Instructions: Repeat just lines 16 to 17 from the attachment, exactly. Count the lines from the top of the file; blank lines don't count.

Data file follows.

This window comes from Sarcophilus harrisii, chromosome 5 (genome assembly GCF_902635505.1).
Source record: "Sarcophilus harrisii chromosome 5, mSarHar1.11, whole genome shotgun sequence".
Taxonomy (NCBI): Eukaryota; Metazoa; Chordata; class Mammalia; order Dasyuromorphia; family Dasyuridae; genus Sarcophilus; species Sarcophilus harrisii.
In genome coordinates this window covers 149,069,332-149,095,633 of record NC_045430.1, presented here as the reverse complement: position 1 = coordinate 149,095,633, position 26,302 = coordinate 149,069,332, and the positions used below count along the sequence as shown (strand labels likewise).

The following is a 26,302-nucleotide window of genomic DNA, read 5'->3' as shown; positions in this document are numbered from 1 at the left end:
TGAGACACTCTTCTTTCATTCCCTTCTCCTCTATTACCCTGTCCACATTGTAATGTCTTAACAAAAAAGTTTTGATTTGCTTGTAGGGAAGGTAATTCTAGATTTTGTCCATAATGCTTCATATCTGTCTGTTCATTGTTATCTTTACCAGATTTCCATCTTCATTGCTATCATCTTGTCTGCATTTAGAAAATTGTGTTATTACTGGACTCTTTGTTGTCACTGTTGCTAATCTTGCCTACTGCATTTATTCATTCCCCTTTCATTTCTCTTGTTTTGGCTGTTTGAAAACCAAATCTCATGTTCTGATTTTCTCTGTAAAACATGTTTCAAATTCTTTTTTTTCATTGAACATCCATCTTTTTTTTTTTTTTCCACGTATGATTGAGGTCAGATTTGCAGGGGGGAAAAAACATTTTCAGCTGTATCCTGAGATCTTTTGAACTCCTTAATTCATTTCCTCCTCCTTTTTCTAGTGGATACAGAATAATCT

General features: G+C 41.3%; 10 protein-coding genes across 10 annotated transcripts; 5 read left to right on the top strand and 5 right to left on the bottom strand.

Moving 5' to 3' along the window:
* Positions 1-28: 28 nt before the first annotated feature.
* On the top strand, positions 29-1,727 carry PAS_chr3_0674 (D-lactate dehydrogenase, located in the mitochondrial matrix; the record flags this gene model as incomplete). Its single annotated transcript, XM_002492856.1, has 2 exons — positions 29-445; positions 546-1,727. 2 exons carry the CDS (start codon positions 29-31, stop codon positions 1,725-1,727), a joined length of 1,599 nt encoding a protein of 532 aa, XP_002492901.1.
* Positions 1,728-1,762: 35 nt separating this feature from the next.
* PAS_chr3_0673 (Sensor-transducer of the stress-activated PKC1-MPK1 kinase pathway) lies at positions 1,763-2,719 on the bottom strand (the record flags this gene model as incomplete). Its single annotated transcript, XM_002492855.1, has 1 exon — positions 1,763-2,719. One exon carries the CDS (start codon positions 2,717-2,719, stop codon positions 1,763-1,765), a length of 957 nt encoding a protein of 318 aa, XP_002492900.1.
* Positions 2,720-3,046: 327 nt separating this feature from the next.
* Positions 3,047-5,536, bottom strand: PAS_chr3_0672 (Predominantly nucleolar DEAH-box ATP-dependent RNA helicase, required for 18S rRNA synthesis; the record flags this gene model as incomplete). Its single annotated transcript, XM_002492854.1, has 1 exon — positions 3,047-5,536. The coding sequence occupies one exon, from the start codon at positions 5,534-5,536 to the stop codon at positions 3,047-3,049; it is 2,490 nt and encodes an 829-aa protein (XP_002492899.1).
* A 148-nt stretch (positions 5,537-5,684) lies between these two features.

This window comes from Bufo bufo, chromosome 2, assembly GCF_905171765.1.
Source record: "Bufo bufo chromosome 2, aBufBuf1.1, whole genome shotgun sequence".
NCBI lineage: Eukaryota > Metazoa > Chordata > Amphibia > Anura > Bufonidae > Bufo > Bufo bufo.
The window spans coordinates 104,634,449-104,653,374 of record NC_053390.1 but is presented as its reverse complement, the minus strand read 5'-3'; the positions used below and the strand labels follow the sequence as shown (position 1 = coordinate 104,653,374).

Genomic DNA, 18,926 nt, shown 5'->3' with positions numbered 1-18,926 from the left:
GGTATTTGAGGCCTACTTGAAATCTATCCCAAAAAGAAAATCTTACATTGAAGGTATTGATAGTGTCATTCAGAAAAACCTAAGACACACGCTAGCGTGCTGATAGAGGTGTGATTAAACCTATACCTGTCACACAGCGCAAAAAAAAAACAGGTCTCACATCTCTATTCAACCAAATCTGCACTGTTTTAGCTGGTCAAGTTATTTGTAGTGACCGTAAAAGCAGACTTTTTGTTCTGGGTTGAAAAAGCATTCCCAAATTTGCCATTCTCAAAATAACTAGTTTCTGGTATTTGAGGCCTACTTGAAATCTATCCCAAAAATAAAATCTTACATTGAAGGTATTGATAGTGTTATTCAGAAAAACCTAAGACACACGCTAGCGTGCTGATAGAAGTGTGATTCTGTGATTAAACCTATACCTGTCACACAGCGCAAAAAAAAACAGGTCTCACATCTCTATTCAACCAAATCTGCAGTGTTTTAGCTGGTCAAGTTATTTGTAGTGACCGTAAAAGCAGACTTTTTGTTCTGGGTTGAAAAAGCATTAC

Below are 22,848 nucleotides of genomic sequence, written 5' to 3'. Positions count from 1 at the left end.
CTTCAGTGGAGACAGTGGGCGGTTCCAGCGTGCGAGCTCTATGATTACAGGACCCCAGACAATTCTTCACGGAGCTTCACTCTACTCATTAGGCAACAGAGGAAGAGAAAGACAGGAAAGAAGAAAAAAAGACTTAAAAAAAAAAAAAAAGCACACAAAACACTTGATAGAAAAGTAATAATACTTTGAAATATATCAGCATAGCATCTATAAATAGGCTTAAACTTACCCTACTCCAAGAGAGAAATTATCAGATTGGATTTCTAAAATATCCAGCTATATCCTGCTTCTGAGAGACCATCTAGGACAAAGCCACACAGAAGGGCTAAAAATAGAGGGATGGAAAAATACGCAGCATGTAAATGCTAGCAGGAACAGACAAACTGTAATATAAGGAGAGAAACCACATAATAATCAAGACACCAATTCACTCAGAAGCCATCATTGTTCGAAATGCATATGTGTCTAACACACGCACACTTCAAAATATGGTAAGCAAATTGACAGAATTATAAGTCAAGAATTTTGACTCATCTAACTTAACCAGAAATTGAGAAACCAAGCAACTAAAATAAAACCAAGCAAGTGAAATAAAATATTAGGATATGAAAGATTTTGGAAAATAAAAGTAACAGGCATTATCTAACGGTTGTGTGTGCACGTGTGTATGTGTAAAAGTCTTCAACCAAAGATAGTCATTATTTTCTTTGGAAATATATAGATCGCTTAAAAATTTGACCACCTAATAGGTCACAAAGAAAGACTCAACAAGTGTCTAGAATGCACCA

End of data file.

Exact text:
This window comes from Bufo bufo, chromosome 2, assembly GCF_905171765.1.
Source record: "Bufo bufo chromosome 2, aBufBuf1.1, whole genome shotgun sequence".